I used a quality cactus potting mix to fill the heads. (And one leg… More on that later…) When transplanting succulents, it is best to knock off all the potting mix that is on and around their roots and give them fresh soil to grow in. Below are photos showing what a succulent looks like straight out of the container and the other photo shows what it looks like with its soil knocked loose. The goal isn’t to strip the succulent of all of its soil, but to break up the soil and encourage the roots to grow outward instead of the spiral they were used to growing in.

And…

After planting, I covered the soil with additional green moss. I normally top-dress my succulents with tumbled glass or pebbles. I am hopeful the moss won’t retain too much moisture. Potted succulents should always be watered in small quantities and at the soil level. Do not water from overhead.

Now… For the reveal…

Potted doll heads! And one leg…

As I mentioned earlier, I also got a number of doll pieces and parts, including this broken doll leg.

Most any item can be used underneath the potted head (or leg), as it just needs something to stabilize it… As you can see, I used a plate under the leg and this head…

an old canning jar lid…

a demi cup…

and a small vase…

All my pretties together…

They will be available at Grapevine Antique Market Friday afternoon, through Halloween or while available. Please drop by Saturday and talk like a pirate and shop for some super cool vintage and antique fall decor!

Be safe!

herbal fare

Lemon verbena scones (Gluten-free)

Lemon scones are perfect for so many occasions – bridal showers, baby showers, tea parties, quiet summer breakfasts on the patio, large family Sunday brunches. They are quick and easy to make – and beautiful on a serving tray.

If you have read my blog more than once or know me IRL, you know I add the herb lemon verbena to Every.Thing! Quick tip: For any recipe calling for lemon… Add some fresh or dried lemon verbena leaves to a food processor, along with the amount of sugar the recipe calls for. Give them a whirl together, until the leaves are minced finely. This releases the oils from the leaves into the sugar crystals. When added to the recipe, you will have an extra dose of lemon spread throughout!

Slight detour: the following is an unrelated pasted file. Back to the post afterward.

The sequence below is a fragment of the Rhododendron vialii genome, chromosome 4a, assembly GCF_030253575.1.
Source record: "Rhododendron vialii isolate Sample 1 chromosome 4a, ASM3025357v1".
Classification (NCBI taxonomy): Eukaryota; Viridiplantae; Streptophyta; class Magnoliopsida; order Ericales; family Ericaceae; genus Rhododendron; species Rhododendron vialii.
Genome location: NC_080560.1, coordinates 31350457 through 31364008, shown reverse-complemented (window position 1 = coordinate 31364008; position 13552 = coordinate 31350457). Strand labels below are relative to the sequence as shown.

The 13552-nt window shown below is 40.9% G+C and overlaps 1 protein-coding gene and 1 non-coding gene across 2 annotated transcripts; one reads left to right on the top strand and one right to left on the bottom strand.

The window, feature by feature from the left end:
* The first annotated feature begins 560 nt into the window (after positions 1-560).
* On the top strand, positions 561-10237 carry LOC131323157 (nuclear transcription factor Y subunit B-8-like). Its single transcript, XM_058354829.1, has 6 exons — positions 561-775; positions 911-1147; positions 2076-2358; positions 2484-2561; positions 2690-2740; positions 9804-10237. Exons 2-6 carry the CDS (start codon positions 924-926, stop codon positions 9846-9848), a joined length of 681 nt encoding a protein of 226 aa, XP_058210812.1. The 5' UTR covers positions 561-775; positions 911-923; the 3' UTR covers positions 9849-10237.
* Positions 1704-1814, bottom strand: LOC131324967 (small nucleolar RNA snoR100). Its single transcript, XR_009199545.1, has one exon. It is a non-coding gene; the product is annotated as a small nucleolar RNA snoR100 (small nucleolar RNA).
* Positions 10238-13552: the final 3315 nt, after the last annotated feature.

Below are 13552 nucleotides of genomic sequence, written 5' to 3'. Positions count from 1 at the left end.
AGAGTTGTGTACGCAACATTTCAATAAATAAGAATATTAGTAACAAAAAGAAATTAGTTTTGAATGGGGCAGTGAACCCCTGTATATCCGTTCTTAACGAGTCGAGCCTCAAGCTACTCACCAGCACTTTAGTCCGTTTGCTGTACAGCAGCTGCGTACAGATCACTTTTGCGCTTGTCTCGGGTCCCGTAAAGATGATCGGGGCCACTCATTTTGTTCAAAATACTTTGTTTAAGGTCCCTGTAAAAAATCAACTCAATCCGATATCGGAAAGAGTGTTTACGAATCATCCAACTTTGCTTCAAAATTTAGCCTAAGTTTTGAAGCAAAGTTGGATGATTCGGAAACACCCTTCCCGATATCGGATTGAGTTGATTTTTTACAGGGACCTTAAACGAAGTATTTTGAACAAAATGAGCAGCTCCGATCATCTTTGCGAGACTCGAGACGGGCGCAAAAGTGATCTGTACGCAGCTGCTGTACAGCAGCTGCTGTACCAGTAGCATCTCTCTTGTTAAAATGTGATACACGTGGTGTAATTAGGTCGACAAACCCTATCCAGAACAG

lemon cutting board

Most of my baking these days is gluten-free. I was diagnosed with celiac back in the dark ages, long before there were good options for baking. I am so thankful today that there are gluten-free flours available at most any grocery. For these scones, I used a regular scone recipe, but exchanged the flour with Bob’s Red Mill gluten-free flour mix.

And! Did you see my new board, above?! I will give it it’s own post later on… I bought it from a local gentleman, retired military, that is making and selling amazing handmade woodwork items.

lemon scone1

Lemon verbena scones

For the scones:

1/3 cup sugar, whirled with a handful of lemon verbena leaves

Zest from one large lemon

2 cups gluten-free flour

1/2 teaspoon salt

1/4 teaspoon baking soda

1 teaspoon baking powder

8 tablespoons cold butter (freeze for a bit before or use straight from the fridge)

1 egg

1/2 cup heavy whipping cream
Preheat oven to 400 degrees.

Mix sugar and lemon zest together in a bowl. Add flour, baking soda, baking powder and salt and mix well. Grate the butter into the flour mixture. Cut the butter into the flour mixture until coarse crumbs form.

In a separate bowl, mix together the egg and cream. Add to the flour mixture and stir until ingredients are combined. Make sure to scrape down sides of bowl to fully incorporate all ingredients.

Shape the dough into a ball and place on a lightly floured surface. Roll dough out into a 7 inch circle. Cut into 8 wedges.

Place the wedges on a parchment covered baking sheet. Separate the wedges, so there is a bit of space between each one.

Bake in preheated oven for 15 minutes or until lightly brown.

Let scones cool for a few minutes, then transfer over to a wire cooling rack.

Make glaze (recipe below) and brush over cooked scones. Enjoy!

 

 

Lemon glaze:

1 cup powdered sugar

3 tablespoons fresh lemon juice

1/2 teaspoon vanilla

3 tablespoons melted butter

Mix all glaze ingredients together, making sure all powdered sugar is fully incorporated.

 

gardening, herbal fare

Lemon herbs… Lemon verbena and Lemon balm

I rave about lemon verbena most any chance I get.

Meet a new gardener? I am bound to ask them if they grow lemon verbena, then I will start into a five minute mini-lecture on why everyone should grow the herb.

Talking to an experienced cook about using fresh herbs versus dried herbs in the kitchen? I am likely to start talking about my passion for using lemon verbena.

Discussing flower gardening with a grower at the farmer’s market? Yes. Even then I will recommend lemon verbena.

If the botany world had Super Fans, I would be Lemon Verbena’s biggest fan.

But why lemon verbena when lemon balm is so readily available? Following is a bit of a compare/contrast of the two herbs… (I will leave lemon grass for another day, as that is in a league of its own.)

Let’s start first with a side by side look at the herbs.

lemon verbena and balm